...
by Roy Batty on Sun 14th Mar 2004 09:51 UTC

Microsoft is the most vulnerable company, but Microsoft has only wasted money on research

Does he care to back that up. Microsoft has only wasted money on research? Has he ever worked at Microsoft or have the inside scoop on what R&D has or hasn't panned out into something tangible.

once an open source software project takes roots, it starts improving at a pace similar to those of commercial offerings.

I don't know about that. Good developers are hard to find and their time tends to be more limited than someone that is getting paid to hack for 12 hours a day. If everybody in open source agreed on the "one desktop", or the "one IDE", then it could probably overtake a lot of commercial offerings. I like to imagine if Gnome had never been started and KDE was "the desktop" for linux, how far along it would be now...probably on par with Mac OSX. Just think if Linux had been forked into two dominant "linuxes". Things wouldn't be as good.

OSS has become a threat precisely because the software industry has not been innovating for the last 10 years

A lot of people tend to think that OSX is pretty innovative and that's only been around for a few years, and Be before that. I think .NET is innovative. It's not revolutionary(which hardly anything is), but some of the ideas are innovative. The same thing can be said for Java which isn't open source. Perl and Python have their niches and have been around for a while but haven't dominated and they're open source.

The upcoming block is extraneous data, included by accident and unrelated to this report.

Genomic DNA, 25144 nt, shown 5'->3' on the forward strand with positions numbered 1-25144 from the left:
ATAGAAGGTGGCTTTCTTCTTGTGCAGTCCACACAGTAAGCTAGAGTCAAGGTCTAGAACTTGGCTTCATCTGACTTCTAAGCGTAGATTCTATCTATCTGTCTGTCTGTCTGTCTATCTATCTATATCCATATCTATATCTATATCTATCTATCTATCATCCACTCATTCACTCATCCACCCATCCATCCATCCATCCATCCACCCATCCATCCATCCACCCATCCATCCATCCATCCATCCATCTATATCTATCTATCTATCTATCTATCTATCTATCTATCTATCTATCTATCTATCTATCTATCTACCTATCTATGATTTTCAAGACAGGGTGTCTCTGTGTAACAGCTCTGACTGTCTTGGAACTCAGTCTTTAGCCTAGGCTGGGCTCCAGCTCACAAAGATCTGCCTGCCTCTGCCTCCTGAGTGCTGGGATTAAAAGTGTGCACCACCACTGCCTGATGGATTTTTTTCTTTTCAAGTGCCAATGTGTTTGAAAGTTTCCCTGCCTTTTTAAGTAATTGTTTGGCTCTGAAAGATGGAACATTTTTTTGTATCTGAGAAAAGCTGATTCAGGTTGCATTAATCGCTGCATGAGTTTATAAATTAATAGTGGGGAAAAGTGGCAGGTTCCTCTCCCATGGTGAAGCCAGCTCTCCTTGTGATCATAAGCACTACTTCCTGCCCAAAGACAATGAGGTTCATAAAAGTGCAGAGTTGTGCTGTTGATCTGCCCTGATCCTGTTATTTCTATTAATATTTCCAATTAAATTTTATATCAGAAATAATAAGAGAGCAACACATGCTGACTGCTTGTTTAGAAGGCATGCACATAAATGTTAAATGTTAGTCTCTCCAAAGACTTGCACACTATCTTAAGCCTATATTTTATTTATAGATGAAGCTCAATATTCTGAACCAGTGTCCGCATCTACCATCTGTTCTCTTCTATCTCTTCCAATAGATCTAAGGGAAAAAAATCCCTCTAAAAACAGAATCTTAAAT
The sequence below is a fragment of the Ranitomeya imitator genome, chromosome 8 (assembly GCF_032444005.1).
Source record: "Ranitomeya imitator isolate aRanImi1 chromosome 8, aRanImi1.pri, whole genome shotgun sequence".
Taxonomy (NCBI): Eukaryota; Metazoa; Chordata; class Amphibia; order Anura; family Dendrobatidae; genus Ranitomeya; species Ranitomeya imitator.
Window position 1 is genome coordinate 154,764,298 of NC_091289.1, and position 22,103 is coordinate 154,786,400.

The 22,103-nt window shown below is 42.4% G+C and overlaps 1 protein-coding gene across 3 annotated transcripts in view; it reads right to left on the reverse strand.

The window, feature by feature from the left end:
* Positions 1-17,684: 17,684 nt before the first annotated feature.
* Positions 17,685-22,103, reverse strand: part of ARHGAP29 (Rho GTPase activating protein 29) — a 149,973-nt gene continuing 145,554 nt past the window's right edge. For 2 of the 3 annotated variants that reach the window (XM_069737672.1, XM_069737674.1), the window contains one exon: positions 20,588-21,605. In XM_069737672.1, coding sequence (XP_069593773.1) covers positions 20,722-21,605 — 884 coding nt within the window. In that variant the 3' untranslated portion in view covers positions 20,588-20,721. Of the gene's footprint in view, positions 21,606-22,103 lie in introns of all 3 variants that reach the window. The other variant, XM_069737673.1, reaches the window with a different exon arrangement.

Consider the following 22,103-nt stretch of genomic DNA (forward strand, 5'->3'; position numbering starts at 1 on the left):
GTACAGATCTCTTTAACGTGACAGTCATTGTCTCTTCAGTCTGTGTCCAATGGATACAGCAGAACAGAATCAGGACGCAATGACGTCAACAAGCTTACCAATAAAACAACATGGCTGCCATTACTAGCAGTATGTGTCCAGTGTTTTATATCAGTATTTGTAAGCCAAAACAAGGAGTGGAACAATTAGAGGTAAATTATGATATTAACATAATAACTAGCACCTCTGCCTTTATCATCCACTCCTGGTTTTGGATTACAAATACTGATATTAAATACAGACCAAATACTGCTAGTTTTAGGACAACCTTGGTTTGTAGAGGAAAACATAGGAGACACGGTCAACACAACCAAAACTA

OSS developers cannot afford to waste development effort on everything that comes along; they have to wait and watch to discover the successful products, and then develop implementations.

I agree there. Open source does not have unlimited resources contrary to some people's thinking.

He goes on to say that Microsoft doesn't have the expertise to segment its OS market. Well, they do to a certain extent and they do have the expertise, but is it worth it? Also, we'll have to see what Longhorn brings to the table and whether all that "R&D has been wasted" as he said.

the pharmaceutical industry
by Anonymous on Sun 14th Mar 2004 10:24 UTC

Comparing the software and pharmaceutical industries is very difficult.

Pharmaceutical companies rely on repeat sales of very expensive drugs to patients. An individual patient may use a drug for 5-10 years. Drug costs are massively subsidised in many countries so a drug that costs $10,000 p.a may be free or very cheap. Most pharmaceutical companies also make cheap over the counter (eg aspirin and antibiotics) drugs for extra revenue

Pharmaceutical development relies on using publically financed basic medical research to a large extent (BSD type.

Th cost of manufacturing drugs is trivial compared to research. Drugs often retail for more than 100 times manufacturing cost.